- 1 head garlic , cut in two halves horizontally
- 5 juniper berries (Note 5)
- 2 bay leaves , preferably fresh otherwise dried
Gravy thickening and seasoning:
- 2 tsp cornflour/cornstarch
- 1/2 cup water
- 1 tsp white sugar
- 1/4 – 1/2 tsp salt , kosher / cooking salt NOT table salt (Note 4)
Preparation and seasoning:
- Prick skin: Poke lots of small holes all over the pork knuckle’s skin, using a small sharp knife or even a pin (eg. safety pin, sewing pin). Take care not to pierce through the fat into the flesh (Note 7).
- Vinegar: Brush (or rub) 1 tbsp of the vinegar on the pork flesh only, including inside cracks / crevices and meat under the skin where it meets the flesh (but do not peel skin back). Avoid getting vinegar on the skin.
- Stud with garlic: Make shallow incisions in the pork flesh (only) with a small knife then stuff with the garlic slivers.
- Seasoning rub: Pound the rub ingredients in a mortar and pestle until it's a coarse powder (or use a Nutribullet, spice grinder or similar).
- Rub seasoning on pork: Rub pork skin with olive oil. Then rub the seasoning mix all over the pork – on the flesh, skin, and getting into all the cracks and crevices.
- Skewer skin (secret for crispy skin! Note 8): Pull the skin down to stretch it tight so there's no creases. Then thread through 2 metal skewers in a "X" formation near the base of the knuckle. Pierce through skin 2cm / 0.8" from the base of the pork knuckle to hold the stretched skin in place.
- "Marinate" overnight: Place pork standing on a plate, then leave uncovered in the fridge overnight (Note 9).
- Preheat oven to 180°C / 350°F (160°C fan).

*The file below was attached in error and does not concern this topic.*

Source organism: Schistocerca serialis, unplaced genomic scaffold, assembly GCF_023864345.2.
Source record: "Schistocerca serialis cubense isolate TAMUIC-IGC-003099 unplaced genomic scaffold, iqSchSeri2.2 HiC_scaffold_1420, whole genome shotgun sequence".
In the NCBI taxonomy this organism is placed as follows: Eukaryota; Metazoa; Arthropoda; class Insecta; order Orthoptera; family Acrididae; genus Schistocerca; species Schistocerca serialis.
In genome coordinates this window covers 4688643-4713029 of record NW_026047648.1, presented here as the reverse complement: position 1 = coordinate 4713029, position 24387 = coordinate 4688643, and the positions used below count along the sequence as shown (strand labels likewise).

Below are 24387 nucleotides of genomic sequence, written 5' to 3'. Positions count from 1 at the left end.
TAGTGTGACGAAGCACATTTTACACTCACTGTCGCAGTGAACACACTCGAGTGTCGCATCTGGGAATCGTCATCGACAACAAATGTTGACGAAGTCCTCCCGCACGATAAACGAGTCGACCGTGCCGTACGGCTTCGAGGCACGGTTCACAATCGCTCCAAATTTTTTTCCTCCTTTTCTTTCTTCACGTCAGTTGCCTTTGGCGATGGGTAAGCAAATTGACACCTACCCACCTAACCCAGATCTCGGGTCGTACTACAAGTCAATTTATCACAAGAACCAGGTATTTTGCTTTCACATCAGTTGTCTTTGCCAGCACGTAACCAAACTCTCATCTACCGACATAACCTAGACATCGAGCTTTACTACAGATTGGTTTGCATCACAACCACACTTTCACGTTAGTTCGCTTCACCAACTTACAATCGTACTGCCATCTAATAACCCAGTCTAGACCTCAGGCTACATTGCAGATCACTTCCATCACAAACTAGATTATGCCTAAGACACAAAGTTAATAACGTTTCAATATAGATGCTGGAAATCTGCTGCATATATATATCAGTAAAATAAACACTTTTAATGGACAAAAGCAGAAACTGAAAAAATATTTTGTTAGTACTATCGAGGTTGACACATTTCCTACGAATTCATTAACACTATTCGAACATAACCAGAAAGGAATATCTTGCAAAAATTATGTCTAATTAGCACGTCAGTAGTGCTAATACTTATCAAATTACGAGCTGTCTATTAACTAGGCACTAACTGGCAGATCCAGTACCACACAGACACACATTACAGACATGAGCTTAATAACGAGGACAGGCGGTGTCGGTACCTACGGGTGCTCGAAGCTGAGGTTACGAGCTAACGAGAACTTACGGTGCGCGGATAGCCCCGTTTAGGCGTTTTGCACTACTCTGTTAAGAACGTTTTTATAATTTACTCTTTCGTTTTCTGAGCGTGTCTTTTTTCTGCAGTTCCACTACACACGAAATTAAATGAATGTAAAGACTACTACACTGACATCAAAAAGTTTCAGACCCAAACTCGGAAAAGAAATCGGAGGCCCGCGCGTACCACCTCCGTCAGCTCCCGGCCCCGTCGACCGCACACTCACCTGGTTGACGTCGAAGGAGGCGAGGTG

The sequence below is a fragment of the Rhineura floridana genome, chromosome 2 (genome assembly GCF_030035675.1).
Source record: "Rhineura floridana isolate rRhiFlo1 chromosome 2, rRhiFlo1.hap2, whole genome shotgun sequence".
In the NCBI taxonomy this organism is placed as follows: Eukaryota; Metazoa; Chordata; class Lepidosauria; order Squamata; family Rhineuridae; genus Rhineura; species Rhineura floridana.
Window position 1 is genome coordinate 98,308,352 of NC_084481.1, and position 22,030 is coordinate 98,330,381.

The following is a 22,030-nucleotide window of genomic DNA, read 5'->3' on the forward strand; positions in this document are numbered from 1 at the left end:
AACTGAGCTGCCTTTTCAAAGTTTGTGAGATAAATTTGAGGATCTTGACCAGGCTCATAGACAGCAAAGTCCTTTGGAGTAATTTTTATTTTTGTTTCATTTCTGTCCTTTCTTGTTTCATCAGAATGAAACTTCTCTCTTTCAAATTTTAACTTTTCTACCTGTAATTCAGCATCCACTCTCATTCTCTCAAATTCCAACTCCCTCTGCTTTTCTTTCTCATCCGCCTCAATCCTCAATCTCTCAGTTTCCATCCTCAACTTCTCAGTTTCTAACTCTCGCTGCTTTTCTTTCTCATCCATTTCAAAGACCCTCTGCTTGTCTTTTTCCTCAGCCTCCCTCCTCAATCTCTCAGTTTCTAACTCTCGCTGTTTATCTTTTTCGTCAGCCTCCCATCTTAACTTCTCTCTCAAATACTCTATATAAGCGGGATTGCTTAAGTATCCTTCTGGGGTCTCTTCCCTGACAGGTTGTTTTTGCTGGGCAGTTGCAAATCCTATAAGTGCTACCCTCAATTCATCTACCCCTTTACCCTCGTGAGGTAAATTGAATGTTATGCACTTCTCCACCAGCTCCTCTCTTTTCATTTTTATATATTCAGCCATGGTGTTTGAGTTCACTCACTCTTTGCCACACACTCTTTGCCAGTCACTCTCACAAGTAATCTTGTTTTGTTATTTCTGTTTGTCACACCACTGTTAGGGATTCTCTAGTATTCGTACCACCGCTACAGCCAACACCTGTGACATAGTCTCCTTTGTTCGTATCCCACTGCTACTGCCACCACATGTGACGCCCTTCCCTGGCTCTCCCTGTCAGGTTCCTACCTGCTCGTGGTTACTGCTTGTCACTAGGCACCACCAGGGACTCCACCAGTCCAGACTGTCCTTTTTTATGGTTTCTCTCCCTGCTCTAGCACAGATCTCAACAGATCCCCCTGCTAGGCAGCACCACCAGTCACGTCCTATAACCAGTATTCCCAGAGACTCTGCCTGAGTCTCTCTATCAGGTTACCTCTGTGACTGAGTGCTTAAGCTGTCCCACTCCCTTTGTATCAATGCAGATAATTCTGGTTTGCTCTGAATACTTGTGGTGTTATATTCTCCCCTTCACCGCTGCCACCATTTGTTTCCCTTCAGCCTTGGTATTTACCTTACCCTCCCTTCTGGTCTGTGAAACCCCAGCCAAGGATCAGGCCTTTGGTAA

- Beer gravy: Put all beer gravy ingredients in a roasting pan (deep enough to hold all liquids and vegetables).
- Rack on pan: Place a rack over the pan. Place pork knuckle on rack, sitting upright. (Note 10)
- Slow roast: Roast for 2 hours 10 minutes, rotating tray half way. (If the liquid in the pan is getting too low and in danger of drying out, top with 1/2 cup of water at a time.) Roast until the internal temperature in the thickest part of meat reaches 85°C / 185°F.
Make crispy Pork Knuckle crackling!
- Remove knuckle from oven, transfer knuckle to a tray.
- Increase oven: Increase oven to 260°C / 500°F (240°C fan) (Note 11)
- Brush skin with vinegar: Brush skin with 1/2 the remaining 1 tbsp of vinegar. Place in oven for 30 minutes, rotating tray halfway and brushing with remaining vinegar.
- Skin should be crispy, dip golden and mostly bubbly.
- Rest: Rest 15 minutes before serving with German Beer Gravy!
German beer gravy:
- Strain liquid: Strain roasting pan juices into a saucepan. Ideally you should have around 1.5 – 2 cups.
- Thicken: Bring liquid to a simmer. Mix cornflour and water, then pour into liquid while stirring. Add sugar and salt to taste.
- Simmer: Simmer for 2 minutes or until it becomes a thin syrup consistency (German beer gravy should not be as thick as normal gravy, but quite runny). If it's too thick, add a touch of water. Too thin, simmer to reduce – it will thicken. Serve with pork knuckle!